In addition to baseline demographic data, we explicitly recorded from the medical record the patient’s ED diagnosis, disposition, and survival to hospital discharge. Sensitivity analyses were calculated for the following test performance characteristics with 95% confidence intervals (CIs): sensitivity, specificity, positive predictive value (PPV), negative predictive value (NPV), and accuracy.

Traditionally, the upper limit of normal for the AG has been taught to be approximately 12–16.10,13,16,22 However with the new ion selective electrode technology, the upper limit of a normal AG at most modern medical centres now is actually much lower because of an upward shift in measured chloride values.15 Values of the AG for detecting the presence of lactic acidosis were calculated for both the traditional AG normal value of <12 and for the lower AG normal value of <6 when using newer ion selective electrode assays.18 A sensitivity analysis was also calculated using the Figge AG adjustment for an AG threshold of 12. The mortality predictive value of the ED lactate was compared post hoc to the AG, base deficit, and serum bicarbonate by means of a receiver operated curve (ROC) analysis.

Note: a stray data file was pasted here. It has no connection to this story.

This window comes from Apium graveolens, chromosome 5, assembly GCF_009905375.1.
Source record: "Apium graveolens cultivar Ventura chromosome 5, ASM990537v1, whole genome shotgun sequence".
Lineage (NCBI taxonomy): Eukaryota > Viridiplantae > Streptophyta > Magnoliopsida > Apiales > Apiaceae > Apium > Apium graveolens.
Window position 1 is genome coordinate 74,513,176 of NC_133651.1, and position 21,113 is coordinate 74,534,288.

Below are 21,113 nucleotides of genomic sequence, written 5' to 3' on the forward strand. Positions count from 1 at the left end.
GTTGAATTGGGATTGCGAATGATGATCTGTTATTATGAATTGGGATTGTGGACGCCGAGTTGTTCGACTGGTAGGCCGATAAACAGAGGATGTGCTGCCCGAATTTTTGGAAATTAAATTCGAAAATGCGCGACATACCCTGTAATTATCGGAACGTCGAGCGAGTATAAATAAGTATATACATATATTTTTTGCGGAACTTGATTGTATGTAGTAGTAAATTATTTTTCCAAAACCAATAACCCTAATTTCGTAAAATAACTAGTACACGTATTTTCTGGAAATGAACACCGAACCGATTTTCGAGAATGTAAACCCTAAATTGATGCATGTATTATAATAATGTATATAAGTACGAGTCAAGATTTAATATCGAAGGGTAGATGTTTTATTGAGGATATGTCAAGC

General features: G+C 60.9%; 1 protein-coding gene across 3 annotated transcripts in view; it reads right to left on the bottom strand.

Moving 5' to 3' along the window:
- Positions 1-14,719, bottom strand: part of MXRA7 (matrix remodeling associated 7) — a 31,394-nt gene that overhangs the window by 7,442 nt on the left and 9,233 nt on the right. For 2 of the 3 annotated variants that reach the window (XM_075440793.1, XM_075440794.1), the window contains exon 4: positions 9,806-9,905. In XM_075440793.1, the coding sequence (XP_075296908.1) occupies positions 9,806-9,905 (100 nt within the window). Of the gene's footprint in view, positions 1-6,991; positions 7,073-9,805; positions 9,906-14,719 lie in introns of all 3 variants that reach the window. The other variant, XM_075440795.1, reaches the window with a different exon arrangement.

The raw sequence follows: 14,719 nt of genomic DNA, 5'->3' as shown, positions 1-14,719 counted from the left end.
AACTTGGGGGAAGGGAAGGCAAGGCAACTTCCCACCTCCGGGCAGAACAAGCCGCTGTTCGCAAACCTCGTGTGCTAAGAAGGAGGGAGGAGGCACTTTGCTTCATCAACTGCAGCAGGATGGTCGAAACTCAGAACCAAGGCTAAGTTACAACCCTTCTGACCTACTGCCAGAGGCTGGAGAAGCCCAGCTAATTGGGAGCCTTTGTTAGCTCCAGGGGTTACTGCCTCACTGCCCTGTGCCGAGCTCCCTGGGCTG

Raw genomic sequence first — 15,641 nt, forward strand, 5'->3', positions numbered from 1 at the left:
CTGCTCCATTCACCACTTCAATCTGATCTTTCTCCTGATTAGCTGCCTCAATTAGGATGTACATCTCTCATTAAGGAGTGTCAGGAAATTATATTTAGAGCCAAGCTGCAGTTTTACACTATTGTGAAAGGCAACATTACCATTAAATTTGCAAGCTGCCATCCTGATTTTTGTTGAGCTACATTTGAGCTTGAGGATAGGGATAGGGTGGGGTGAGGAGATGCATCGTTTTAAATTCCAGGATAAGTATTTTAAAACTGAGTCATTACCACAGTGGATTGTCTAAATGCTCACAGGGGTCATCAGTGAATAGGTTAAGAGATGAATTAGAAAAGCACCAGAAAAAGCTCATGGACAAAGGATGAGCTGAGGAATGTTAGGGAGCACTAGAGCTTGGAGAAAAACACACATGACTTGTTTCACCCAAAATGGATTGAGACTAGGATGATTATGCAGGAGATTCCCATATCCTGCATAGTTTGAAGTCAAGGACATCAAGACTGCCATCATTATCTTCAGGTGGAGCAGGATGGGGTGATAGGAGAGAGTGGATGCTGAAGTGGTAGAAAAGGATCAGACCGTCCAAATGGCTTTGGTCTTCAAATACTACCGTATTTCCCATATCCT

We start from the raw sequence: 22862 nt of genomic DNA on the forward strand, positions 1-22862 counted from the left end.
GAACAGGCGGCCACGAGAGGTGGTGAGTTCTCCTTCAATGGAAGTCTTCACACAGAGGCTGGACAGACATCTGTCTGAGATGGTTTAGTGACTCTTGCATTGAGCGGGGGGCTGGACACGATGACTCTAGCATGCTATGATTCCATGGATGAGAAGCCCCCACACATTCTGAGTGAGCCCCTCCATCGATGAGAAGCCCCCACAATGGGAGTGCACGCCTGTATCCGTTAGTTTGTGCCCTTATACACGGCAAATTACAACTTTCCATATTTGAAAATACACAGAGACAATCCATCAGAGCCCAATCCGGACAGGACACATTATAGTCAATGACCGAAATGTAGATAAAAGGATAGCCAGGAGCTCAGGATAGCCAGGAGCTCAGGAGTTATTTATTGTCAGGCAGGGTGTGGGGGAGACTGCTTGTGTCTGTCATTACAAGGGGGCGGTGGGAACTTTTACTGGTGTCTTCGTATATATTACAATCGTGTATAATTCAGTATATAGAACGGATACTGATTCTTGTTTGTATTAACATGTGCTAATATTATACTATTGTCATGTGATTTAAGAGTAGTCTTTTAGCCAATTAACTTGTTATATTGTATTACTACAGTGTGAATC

Serum lactate levels were ordered in the ED on 440 occasions. 137 samples were excluded by protocol (131 because the lactate was drawn more than 60 minutes apart from the AG and 6 because of coexistent diabetic ketoacidosis). Three hundred and three lactate and AG pairs were evaluated representing 272 unique ED patients (there were 31 subsequent ED lactates included in the analysis). The average age of the cohort was 68.1 years (standard deviation 0.96 years) and 45.2% of the patients were female. The diagnostic distribution is shown in table 1.

Table 1

 Distribution of study patients with total mortality rates for each diagnosis and mortality rate for subset with lactic acidosis